Herbenick, also a sexual health educator for The Kinsey Institute for Research in Sex, Gender and Reproduction, offers the following suggestions regarding the findings:
- Body image. Parents might consider how they can help their daughters to feel more positively about their bodies, such as by teaching them accurate names for their body parts, including their genitals (e.g., "vulva" rather than "down there") and responding in supportive ways to their self-exploration. "Rather than saying, 'don't touch down there -- it's dirty,' parents might let their children know that it's OK for them to touch their genitals, but in private spaces such as their own bedroom or the bathroom," Herbenick said.
- Advertisements and marketing. Health educators might consider ways that they can teach women and men about their bodies in positive, sex-positive ways by openly discussing how some products or marketing campaigns make people feel about their bodies.
The survey component of the study involved 362 women and 241 men, most of whom were white/Caucasian and between the ages of 18 and 23. "Our study builds on previous research that demonstrates that the mind and body are highly connected in regard to sex," said Herbenick. "When women feel more positively about female genitals, they likely feel more relaxed in their own skin, more able to let go and thus more likely to experience pleasure and orgasm."
The study was supported by The Joseph Miller Foundation. For a copy of the study, visit https://www.informaworld.com/smpp/content~db=all~content=a914661190.
Journal citation: "The Development and Validation of a Scale to Measure Attitudes Toward Women's Genitals," International Journal of Sexual Health, 21:153-166, 2009.
What to do when allergies, weather, drive runners indoors. Sometimes allergies and inclement weather can drive even the most devoted outdoor runners to the "dreaded" treadmill, indoor track or even the pool. While training indoors isn't the same as being outdoors, if done right, it can be just as effective, says Andy Fry, fitness expert at Indiana University's School of Health, Physical Education and Recreation. "I myself suffer from allergies," he said. "When it gets real bad I stay indoors."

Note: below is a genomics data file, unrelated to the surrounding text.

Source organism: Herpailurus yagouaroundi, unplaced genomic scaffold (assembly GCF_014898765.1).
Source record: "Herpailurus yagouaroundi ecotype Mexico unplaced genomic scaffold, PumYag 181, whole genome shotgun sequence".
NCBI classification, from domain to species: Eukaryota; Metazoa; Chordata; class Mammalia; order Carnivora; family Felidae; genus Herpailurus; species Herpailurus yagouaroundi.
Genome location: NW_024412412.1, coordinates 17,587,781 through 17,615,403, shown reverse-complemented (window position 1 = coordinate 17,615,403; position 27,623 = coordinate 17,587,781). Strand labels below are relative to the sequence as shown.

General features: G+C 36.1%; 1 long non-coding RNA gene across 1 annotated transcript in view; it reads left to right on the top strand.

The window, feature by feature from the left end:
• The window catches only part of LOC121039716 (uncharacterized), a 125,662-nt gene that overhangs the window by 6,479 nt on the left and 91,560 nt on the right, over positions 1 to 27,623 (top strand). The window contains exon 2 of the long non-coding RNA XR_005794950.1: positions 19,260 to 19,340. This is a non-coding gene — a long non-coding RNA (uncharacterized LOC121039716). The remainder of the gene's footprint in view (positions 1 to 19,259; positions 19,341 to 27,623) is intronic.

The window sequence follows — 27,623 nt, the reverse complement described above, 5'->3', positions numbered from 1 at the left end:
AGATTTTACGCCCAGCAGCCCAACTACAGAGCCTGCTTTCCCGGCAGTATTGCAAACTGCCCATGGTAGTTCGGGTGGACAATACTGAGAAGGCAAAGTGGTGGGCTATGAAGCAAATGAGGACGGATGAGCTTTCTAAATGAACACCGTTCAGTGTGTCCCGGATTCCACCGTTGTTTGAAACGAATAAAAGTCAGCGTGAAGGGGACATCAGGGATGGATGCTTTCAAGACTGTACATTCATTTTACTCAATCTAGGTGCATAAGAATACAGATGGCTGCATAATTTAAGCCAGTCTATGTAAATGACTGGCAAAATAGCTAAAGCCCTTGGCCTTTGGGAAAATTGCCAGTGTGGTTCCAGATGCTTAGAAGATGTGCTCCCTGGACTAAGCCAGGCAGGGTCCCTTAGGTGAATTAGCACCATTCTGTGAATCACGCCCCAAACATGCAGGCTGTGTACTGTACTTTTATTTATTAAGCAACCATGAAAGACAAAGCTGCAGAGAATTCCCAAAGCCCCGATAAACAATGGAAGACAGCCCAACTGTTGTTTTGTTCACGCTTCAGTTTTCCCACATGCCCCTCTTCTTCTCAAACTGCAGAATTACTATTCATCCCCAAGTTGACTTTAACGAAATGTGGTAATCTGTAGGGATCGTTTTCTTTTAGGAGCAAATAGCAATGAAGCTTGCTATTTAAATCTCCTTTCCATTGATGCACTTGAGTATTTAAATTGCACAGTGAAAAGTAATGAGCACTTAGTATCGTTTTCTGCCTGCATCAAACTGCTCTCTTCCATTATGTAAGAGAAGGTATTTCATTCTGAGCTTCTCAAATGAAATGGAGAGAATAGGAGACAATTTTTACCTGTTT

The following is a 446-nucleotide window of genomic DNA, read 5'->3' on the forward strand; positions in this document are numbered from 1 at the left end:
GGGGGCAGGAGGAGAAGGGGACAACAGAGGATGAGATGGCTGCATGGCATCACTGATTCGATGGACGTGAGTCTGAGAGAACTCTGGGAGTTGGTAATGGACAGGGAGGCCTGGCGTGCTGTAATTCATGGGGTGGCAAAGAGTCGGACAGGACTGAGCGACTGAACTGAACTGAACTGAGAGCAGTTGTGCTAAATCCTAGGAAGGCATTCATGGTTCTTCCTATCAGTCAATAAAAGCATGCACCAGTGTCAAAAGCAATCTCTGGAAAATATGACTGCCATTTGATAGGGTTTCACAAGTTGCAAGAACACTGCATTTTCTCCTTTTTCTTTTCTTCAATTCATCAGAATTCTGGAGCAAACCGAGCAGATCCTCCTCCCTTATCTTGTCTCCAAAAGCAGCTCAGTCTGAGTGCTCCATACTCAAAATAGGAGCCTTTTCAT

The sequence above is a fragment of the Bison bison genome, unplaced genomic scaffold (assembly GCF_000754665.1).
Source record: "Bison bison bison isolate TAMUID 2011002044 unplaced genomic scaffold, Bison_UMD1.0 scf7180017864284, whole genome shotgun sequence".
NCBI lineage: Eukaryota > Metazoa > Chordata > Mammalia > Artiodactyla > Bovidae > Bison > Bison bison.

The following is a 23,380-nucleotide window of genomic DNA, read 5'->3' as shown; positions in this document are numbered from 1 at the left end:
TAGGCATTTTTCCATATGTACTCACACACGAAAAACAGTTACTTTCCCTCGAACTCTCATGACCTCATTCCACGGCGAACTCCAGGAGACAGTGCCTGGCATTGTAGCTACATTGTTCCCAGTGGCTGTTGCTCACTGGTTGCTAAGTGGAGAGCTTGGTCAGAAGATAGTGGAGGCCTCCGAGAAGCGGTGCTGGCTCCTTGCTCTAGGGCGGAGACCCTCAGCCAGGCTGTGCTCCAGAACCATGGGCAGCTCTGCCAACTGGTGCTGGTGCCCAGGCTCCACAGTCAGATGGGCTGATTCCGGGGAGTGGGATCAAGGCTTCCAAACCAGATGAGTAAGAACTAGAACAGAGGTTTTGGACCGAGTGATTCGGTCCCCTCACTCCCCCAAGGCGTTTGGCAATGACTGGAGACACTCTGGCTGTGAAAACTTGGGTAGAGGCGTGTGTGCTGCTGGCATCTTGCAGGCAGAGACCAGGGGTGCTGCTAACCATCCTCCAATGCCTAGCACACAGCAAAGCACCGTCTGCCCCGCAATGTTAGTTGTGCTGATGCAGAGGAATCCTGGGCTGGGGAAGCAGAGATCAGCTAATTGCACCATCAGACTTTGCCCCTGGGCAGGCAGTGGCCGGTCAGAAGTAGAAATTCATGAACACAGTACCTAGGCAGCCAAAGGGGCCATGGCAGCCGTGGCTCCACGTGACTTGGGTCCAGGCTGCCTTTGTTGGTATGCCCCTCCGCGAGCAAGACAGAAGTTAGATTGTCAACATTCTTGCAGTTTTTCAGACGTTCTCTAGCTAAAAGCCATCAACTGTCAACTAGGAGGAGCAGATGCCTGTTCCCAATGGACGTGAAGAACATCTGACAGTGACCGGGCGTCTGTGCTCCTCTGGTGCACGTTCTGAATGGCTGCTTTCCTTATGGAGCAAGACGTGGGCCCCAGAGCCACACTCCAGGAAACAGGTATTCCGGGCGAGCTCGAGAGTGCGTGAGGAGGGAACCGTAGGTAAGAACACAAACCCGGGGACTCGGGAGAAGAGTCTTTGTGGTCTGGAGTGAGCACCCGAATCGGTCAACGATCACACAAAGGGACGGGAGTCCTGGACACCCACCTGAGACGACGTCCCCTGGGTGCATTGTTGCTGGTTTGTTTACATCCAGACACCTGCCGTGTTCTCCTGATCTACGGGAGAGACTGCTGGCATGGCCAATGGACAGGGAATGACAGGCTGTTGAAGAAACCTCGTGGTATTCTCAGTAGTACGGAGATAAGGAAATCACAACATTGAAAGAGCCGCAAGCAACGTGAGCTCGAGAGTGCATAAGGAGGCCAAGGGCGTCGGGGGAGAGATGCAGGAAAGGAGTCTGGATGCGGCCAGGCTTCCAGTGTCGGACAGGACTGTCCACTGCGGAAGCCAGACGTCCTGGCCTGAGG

Fry offers these indoor workout tips for runners:
- Put the treadmill between 0.5 and 1 percent incline for your base. This helps to simulate air and wind that runners face outdoors.
- Change the elevation up and down frequently. This helps runners who are used to hills because running on a flat treadmill induces a gait that never changes.
- Vary running speeds on the treadmill. This helps decrease the doldrums of treadmill running and helps the runner stay motivated and focused.
- Stay hydrated while exercising indoors. Running outdoors allows for air and wind to circulate around your body which helps to keep you cool. Unless there is a fan nearby, you don't have that benefit inside.
- Aqua jogging. This is a good cardiovascular exercise that mimics running form and should be performed for 20 minutes or more.
- Running on an indoor track. It is important to alternate the running direction each day the runner exercises to avoid developing strength imbalances in the hips and legs. Fry said running back-to-back days is best because facilities usually change the direction runners and walkers travel on tracks each day.
- Stairs or elliptical machines. This is also a great way to provide cardiovascular benefits to the body aside from traditional running.
For runners willing to brave the pollen, ragweed, mold and other environmental allergens, Fry offers these tips:
- Check the pollen count in your area. Local and national pollen levels can be checked at the following site: https://www.pollen.com/allergy-weather-forecast.asp. This will help the runner avoid highly allergy-prone areas.
- Frequently wash exercise clothes. The same exercise clothes should not be worn from day to day due to their tendency to accumulate pollen. It is important to shower directly after exercising because research shows that an hour after having contact with pollen is usually when the most severe allergic reactions take place.
- Exercise during the middle of the day. The pollen count is lower during this time of day.
- Run after it rains. The water washes pollen away.
- Practice good breathing. Nasal passages filter pollen out, which is why it is good to maintain the old running tip, breathe in through your nose and out through your mouth.